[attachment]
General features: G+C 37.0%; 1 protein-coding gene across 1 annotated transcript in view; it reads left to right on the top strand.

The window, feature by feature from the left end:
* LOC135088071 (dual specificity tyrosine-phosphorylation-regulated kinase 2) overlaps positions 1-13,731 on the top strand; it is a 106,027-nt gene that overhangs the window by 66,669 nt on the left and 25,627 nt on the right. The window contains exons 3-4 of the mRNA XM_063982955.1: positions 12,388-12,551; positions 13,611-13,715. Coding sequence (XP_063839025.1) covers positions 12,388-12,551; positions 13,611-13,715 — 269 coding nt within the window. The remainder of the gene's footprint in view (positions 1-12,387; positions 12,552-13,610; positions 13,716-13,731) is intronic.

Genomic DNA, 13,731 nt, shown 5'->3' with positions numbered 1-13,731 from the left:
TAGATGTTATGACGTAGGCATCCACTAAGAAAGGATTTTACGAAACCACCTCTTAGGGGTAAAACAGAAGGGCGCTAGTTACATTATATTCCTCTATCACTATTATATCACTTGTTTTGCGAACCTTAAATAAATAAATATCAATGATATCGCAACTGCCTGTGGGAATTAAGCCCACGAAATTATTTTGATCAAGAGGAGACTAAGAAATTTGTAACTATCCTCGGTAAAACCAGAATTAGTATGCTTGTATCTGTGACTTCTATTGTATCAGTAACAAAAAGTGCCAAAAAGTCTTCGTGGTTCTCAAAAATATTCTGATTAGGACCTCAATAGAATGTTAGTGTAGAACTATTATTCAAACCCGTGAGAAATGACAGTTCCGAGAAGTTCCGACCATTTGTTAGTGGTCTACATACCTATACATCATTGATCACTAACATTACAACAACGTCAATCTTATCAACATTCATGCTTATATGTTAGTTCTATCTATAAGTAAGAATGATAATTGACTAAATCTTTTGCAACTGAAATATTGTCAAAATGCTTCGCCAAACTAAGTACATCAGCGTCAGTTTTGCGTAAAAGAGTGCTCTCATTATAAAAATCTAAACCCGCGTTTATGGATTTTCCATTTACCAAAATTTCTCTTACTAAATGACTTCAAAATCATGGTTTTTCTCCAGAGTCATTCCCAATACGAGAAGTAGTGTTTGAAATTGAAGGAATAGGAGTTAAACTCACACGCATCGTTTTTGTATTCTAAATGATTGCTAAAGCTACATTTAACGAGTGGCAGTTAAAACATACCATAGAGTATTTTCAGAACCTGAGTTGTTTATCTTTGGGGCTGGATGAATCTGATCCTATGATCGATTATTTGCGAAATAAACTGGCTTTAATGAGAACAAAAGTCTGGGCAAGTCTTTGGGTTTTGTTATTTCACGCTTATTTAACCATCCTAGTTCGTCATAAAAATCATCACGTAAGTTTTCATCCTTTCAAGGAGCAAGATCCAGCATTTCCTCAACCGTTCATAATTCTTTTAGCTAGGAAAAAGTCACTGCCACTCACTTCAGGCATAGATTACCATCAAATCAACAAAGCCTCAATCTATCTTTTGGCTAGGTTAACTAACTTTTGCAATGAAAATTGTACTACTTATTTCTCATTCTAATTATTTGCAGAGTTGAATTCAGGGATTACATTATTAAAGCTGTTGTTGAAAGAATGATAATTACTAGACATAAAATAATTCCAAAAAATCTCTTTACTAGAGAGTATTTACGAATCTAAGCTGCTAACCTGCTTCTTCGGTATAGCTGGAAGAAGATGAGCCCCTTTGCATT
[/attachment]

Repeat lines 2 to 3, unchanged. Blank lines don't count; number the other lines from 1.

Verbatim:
The window, feature by feature from the left end:
* LOC135088071 (dual specificity tyrosine-phosphorylation-regulated kinase 2) overlaps positions 1-13,731 on the top strand; it is a 106,027-nt gene that overhangs the window by 66,669 nt on the left and 25,627 nt on the right. The window contains exons 3-4 of the mRNA XM_063982955.1: positions 12,388-12,551; positions 13,611-13,715. Coding sequence (XP_063839025.1) covers positions 12,388-12,551; positions 13,611-13,715 — 269 coding nt within the window. The remainder of the gene's footprint in view (positions 1-12,387; positions 12,552-13,610; positions 13,716-13,731) is intronic.